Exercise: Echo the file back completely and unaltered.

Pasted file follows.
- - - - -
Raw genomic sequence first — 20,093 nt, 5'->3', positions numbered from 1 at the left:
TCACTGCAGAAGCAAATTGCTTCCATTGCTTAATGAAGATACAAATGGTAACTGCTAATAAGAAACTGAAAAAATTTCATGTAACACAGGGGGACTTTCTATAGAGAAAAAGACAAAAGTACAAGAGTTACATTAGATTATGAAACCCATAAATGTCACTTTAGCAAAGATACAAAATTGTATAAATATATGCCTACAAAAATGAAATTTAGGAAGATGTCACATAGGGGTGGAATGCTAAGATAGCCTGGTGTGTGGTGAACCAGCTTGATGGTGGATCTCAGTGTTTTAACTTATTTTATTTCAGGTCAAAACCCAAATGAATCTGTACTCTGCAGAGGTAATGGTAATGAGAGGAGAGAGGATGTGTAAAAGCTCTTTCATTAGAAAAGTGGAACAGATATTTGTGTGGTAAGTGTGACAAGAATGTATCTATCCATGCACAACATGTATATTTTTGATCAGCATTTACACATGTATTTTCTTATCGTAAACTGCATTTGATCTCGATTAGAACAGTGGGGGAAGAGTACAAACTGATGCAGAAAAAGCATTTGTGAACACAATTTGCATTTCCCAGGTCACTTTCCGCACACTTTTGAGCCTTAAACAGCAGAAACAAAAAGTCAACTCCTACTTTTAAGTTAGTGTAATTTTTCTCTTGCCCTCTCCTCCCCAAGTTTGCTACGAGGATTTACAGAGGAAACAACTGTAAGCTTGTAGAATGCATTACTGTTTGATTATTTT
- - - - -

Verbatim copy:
Raw genomic sequence first — 20,093 nt, 5'->3', positions numbered from 1 at the left:
TCACTGCAGAAGCAAATTGCTTCCATTGCTTAATGAAGATACAAATGGTAACTGCTAATAAGAAACTGAAAAAATTTCATGTAACACAGGGGGACTTTCTATAGAGAAAAAGACAAAAGTACAAGAGTTACATTAGATTATGAAACCCATAAATGTCACTTTAGCAAAGATACAAAATTGTATAAATATATGCCTACAAAAATGAAATTTAGGAAGATGTCACATAGGGGTGGAATGCTAAGATAGCCTGGTGTGTGGTGAACCAGCTTGATGGTGGATCTCAGTGTTTTAACTTATTTTATTTCAGGTCAAAACCCAAATGAATCTGTACTCTGCAGAGGTAATGGTAATGAGAGGAGAGAGGATGTGTAAAAGCTCTTTCATTAGAAAAGTGGAACAGATATTTGTGTGGTAAGTGTGACAAGAATGTATCTATCCATGCACAACATGTATATTTTTGATCAGCATTTACACATGTATTTTCTTATCGTAAACTGCATTTGATCTCGATTAGAACAGTGGGGGAAGAGTACAAACTGATGCAGAAAAAGCATTTGTGAACACAATTTGCATTTCCCAGGTCACTTTCCGCACACTTTTGAGCCTTAAACAGCAGAAACAAAAAGTCAACTCCTACTTTTAAGTTAGTGTAATTTTTCTCTTGCCCTCTCCTCCCCAAGTTTGCTACGAGGATTTACAGAGGAAACAACTGTAAGCTTGTAGAATGCATTACTGTTTGATTATTTT